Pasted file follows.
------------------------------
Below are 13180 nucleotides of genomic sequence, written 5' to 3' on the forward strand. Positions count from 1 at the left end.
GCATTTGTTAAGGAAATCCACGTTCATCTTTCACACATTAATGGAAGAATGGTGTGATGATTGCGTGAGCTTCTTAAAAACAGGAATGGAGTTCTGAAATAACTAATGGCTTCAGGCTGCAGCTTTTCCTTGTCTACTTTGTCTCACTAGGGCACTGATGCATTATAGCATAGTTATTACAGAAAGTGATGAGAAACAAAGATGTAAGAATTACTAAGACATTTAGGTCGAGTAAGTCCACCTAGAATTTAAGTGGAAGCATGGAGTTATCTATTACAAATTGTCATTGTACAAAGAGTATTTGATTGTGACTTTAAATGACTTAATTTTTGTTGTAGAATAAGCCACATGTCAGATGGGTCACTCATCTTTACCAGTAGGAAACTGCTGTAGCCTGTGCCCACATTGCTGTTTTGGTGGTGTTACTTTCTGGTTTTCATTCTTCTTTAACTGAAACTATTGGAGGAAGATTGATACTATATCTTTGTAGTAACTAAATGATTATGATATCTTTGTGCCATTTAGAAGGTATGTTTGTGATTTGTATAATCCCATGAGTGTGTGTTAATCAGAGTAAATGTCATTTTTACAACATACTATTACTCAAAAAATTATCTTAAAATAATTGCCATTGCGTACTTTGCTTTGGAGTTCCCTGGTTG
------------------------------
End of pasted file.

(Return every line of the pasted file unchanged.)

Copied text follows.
Below are 13180 nucleotides of genomic sequence, written 5' to 3' on the forward strand. Positions count from 1 at the left end.
GCATTTGTTAAGGAAATCCACGTTCATCTTTCACACATTAATGGAAGAATGGTGTGATGATTGCGTGAGCTTCTTAAAAACAGGAATGGAGTTCTGAAATAACTAATGGCTTCAGGCTGCAGCTTTTCCTTGTCTACTTTGTCTCACTAGGGCACTGATGCATTATAGCATAGTTATTACAGAAAGTGATGAGAAACAAAGATGTAAGAATTACTAAGACATTTAGGTCGAGTAAGTCCACCTAGAATTTAAGTGGAAGCATGGAGTTATCTATTACAAATTGTCATTGTACAAAGAGTATTTGATTGTGACTTTAAATGACTTAATTTTTGTTGTAGAATAAGCCACATGTCAGATGGGTCACTCATCTTTACCAGTAGGAAACTGCTGTAGCCTGTGCCCACATTGCTGTTTTGGTGGTGTTACTTTCTGGTTTTCATTCTTCTTTAACTGAAACTATTGGAGGAAGATTGATACTATATCTTTGTAGTAACTAAATGATTATGATATCTTTGTGCCATTTAGAAGGTATGTTTGTGATTTGTATAATCCCATGAGTGTGTGTTAATCAGAGTAAATGTCATTTTTACAACATACTATTACTCAAAAAATTATCTTAAAATAATTGCCATTGCGTACTTTGCTTTGGAGTTCCCTGGTTG